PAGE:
As The Grand Budapest Hotel expands into 304 theatres across the U.S. and Canada today, many Wes Anderson fans are anxious to find out how it stacks up against Anderson’s other movies. For a writer-director with only seven feature films under his belt, Anderson has a bigger following than most directors not named Tarantino or Nolan.
While awaiting your chance to see The Grand Budapest Hotel, let’s a take look back at Anderson’s catalogue so far, from worst to best.
7. BOTTLE ROCKET (1996)
Cast: Luke Wilson, Owen Wilson, Robert Musgrave, Lumi Cavazos, James Caan, Kumar Pallana
Premise: Three friends (Wilson, Wilson, and Musgrave) plan a big heist in order to get into the good books of a local landscaper/part-time criminal.
Verdict: Anderson’s very first film, Bottle Rocket is good, but not on par with the rest of his work. His trademark visual symmetry and posed shots hadn’t fully formed yet, which leads to moments of greatness interspersed with an equal amount of simply adequate scenes.
6. THE LIFE AQUATIC WITH STEVE ZISSOU (2004)
Cast: Bill Murray, Owen Wilson, Cate Blanchett, Angelica Huston, Willem Dafoe, Jeff Goldblum, Michael Gambon, Noah Taylor, Bud Cort
Premise: An aging oceanographer (Murray) mounts an expedition to hunt down the shark that killed his partner, while also bonding with a man who may or may not be his long-lost son (Wilson).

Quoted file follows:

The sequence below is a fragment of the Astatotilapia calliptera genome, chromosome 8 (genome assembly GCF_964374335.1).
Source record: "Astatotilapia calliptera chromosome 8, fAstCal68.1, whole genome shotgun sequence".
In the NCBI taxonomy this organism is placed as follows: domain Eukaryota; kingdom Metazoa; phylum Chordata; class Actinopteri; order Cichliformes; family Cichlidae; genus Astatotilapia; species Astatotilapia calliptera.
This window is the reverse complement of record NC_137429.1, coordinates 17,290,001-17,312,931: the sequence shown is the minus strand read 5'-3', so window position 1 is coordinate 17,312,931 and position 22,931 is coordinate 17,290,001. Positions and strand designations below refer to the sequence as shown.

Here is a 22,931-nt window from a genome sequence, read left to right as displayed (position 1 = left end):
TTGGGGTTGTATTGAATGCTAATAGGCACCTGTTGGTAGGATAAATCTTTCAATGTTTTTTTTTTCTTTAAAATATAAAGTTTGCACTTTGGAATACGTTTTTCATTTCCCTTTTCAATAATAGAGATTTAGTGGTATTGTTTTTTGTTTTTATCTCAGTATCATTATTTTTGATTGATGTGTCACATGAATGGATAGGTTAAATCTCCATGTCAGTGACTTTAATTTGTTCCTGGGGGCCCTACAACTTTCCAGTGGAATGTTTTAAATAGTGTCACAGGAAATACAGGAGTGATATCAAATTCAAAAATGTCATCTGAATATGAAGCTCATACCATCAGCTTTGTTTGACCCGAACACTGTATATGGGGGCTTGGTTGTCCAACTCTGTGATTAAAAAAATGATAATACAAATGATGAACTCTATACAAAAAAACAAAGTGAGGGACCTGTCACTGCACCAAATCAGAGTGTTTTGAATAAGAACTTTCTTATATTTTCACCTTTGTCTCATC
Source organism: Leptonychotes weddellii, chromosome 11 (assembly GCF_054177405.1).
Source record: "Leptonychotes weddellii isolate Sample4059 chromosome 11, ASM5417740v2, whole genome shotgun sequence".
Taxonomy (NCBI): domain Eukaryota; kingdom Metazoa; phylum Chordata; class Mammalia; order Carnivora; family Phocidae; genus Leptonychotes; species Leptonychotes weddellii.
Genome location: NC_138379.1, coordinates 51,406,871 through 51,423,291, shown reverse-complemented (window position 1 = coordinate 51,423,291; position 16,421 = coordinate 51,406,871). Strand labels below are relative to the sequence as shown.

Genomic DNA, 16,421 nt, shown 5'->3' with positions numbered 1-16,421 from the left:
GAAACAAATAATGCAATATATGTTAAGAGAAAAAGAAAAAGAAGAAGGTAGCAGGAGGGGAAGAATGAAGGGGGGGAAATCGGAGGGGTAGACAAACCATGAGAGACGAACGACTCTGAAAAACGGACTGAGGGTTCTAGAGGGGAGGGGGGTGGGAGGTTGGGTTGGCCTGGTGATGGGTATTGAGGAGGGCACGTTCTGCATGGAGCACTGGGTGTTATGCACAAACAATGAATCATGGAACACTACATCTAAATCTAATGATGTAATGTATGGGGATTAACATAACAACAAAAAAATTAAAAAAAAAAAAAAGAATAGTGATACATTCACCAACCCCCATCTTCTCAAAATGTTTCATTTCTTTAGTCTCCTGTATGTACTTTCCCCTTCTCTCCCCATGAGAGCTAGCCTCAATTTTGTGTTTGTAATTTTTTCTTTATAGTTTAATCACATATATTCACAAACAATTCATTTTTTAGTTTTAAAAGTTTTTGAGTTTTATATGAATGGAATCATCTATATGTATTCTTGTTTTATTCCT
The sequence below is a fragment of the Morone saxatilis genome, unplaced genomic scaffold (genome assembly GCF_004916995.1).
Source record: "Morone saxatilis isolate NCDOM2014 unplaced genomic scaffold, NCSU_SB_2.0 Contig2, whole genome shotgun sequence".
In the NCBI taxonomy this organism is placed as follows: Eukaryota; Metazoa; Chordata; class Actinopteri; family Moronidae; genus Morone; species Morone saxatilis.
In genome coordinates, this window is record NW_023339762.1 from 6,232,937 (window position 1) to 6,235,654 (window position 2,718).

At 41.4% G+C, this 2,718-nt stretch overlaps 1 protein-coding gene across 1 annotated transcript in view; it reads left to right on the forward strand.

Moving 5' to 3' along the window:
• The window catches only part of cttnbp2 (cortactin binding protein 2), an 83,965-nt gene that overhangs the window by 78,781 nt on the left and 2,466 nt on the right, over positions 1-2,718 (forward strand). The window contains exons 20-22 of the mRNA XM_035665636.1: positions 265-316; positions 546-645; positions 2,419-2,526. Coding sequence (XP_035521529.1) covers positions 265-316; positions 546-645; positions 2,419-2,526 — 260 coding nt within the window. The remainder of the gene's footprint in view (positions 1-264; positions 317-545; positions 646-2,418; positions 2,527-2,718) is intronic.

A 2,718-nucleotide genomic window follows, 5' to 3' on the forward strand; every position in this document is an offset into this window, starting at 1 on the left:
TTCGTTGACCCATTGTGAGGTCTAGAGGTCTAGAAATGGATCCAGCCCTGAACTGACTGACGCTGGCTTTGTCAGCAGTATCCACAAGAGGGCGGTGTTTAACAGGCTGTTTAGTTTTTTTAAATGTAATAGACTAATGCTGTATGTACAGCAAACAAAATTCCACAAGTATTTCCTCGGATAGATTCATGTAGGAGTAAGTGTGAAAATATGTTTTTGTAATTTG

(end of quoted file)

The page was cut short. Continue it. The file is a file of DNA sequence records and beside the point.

Verdict: It’s just as quirky as all of Anderson’s post-Bottle Rocket efforts, but a larger number of the quirks here fall flat than in any other of his films. The parts that work well provide great moments of poignancy and laughter, but stark shifts in tone from scene to scene and random moments of stop-motion animation keep The Life Aquatic with Steve Zissou from reaching the honest emotional heights of Anderson’s other films.
5. MOONRISE KINGDOM (2012)
Cast: Jared Gilman, Kara Hayward, Edward Norton, Bruce Willis, Bill Murray, Frances McDormand, Tilda Swinton, Jason Schwartzman, Bob Balaban
Premise: A young boy at an island summer camp (Gilman) and a young girl who lives there (Hayward) fall in love and run away, leading to campers, family members, and the local police all searching for them.
Verdict: Functioning like a Wes Anderson greatest-hits compilation of his six prior films, Moonrise Kingdom barely has an original idea in its entirety. Despite the movie reheating almost every quirk and trope from Anderson’s playbook, the movie does each bit remarkably well (and sometimes to a stronger effect than Anderson had previously achieved).
4. THE DARJEELING LIMITED (2007)
Cast: Owen Wilson, Adrien Brody, Jason Schwartzman, Wallace Wolodarksy, Angelica Huston
Premise: Three brothers who have grown apart – pushy Francis (Wilson), insouciant Peter (Brody), and quiet Jack (Schwartzman) – re-unite for a train ride across India, on their way to meet up with their missing mother (Huston).
Verdict: Many of the pieces from Bottle Rocket that worked strongest were retooled and put to even better use in this, Anderson’s most mature movie. Using effective drama to let the punchlines of the laugh-out-loud comedy pierce the film, The Darjeeling Limited was underappreciated by many upon its release but grows stronger with each viewing.